Nguyen Thanh Long said scientists examined the genetic makeup of the virus that had infected some recent patients, and found the new version of the virus. He said lab tests suggested it might spread more easily than other versions of the virus.
Viruses often develop small genetic changes as they reproduce, and new variants of the coronavirus have been seen almost since it was first detected in China in late 2019. The World Health Organization has listed four global “variants of concern” — the two first found in the U.K. and India, plus ones identified in South Africa and Brazil.
Long says the new variant could be responsible for a recent surge in Vietnam, which has spread to 30 of the country’s 63 municipalities and provinces.
Vietnam was initially a standout success in battling the virus - in early May, it had recorded just over 3,100 confirmed cases and 35 deaths since the start of the pandemic.
But in the last few weeks, Vietnam has confirmed more than 3,500 new cases and 12 deaths, increasing the country’s total death toll to 47.
Most of the new transmissions were found in Bac Ninh and Bac Giang, two provinces dense with industrial zones where hundreds of thousands of people work for major companies including Samsung, Canon and Luxshare, a partner in assembling Apple products. Despite strict health regulations, a company in Bac Giang discovered that one fifth of its 4,800 workers had tested positive for the virus.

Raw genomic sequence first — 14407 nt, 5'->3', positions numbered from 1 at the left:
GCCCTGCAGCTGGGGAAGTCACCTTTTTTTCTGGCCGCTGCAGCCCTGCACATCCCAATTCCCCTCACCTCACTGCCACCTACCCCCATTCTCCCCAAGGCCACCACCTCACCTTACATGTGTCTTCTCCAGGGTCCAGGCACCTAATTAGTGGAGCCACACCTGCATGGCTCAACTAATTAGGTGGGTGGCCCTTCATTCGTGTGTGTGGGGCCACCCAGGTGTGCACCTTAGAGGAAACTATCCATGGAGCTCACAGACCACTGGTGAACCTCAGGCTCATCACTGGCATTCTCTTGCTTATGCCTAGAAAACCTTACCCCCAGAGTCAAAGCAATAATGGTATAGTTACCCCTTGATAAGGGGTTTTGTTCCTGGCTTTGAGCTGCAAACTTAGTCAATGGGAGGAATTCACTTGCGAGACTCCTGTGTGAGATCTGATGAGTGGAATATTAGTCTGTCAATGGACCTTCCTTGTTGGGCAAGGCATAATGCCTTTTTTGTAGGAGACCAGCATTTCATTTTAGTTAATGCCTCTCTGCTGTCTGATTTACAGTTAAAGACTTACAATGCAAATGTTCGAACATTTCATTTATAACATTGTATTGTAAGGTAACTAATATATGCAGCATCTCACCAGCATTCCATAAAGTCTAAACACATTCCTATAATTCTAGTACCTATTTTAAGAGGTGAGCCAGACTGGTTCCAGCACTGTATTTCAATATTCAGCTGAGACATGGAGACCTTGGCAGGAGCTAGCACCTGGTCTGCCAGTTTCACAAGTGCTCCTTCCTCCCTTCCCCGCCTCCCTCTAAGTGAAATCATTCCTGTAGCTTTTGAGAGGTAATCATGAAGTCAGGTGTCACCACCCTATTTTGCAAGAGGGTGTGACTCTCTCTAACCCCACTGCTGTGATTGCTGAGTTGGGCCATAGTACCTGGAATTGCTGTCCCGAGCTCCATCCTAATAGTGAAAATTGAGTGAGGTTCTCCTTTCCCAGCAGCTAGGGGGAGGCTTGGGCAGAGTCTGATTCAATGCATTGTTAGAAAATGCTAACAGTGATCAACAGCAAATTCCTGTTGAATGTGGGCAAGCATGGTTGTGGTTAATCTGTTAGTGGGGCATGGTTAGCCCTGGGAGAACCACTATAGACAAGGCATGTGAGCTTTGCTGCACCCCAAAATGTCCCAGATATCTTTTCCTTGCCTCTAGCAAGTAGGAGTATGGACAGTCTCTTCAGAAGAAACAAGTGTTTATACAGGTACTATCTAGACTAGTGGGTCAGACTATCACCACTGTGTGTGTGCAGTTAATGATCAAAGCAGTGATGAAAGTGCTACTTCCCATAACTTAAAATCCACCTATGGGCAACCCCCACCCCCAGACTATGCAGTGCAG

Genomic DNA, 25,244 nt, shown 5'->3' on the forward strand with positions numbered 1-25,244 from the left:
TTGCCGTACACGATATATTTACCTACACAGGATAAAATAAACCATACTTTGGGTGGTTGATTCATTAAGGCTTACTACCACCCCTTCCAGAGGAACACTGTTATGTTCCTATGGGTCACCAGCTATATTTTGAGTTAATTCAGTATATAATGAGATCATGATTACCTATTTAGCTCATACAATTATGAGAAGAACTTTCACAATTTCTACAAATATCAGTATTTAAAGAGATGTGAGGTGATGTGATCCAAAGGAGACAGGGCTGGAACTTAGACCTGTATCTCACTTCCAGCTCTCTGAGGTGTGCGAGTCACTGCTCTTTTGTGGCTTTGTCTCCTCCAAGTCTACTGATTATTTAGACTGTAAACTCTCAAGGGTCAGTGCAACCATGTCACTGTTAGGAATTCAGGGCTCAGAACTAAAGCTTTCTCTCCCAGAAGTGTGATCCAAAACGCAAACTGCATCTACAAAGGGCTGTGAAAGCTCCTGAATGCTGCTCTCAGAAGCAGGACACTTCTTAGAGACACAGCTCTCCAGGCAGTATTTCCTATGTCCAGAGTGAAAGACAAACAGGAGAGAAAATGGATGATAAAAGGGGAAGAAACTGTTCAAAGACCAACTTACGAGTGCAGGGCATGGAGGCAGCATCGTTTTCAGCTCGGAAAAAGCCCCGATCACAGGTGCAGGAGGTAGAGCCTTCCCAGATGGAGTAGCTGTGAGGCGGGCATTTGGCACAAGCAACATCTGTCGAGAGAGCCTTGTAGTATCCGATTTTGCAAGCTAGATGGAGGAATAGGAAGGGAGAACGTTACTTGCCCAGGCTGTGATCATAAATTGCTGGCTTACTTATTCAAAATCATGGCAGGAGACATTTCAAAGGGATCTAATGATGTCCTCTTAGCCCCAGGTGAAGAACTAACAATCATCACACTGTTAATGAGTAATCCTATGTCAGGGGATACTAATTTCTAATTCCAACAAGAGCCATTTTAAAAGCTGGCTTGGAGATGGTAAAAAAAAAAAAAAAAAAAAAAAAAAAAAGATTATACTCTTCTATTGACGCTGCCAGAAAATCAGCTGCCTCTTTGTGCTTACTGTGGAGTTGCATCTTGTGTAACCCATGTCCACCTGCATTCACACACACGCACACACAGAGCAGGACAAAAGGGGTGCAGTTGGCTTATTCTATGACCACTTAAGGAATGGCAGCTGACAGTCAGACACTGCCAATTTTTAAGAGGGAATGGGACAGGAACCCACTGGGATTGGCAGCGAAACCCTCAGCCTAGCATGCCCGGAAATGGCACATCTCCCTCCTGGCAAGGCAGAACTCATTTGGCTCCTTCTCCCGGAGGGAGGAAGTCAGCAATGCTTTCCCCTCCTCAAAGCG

In Ho Chi Minh City, the country’s largest metropolis and home to 9 million, at least 85 people have tested positive as part of a cluster at a Protestant church, the Health Ministry said. Worshippers sang and chanted while sitting close together without wearing proper masks or taking other precautions.
Vietnam has since ordered a nationwide ban on all religious events. In major cities, authorities have banned large gatherings, closed public parks and non-essential business including in-person restaurants, bars, clubs and spas.
Vietnam so far has vaccinated 1 million people with AstraZeneca shots. Last week, it sealed a deal with Pfizer for 30 million doses, which are scheduled to be delivered in the third and fourth quarters of this year. It is also in talks with Moderna that would give it enough shots to fully vaccine 80% of its 96 million people.
Copyright © 2022 The Washington Times, LLC.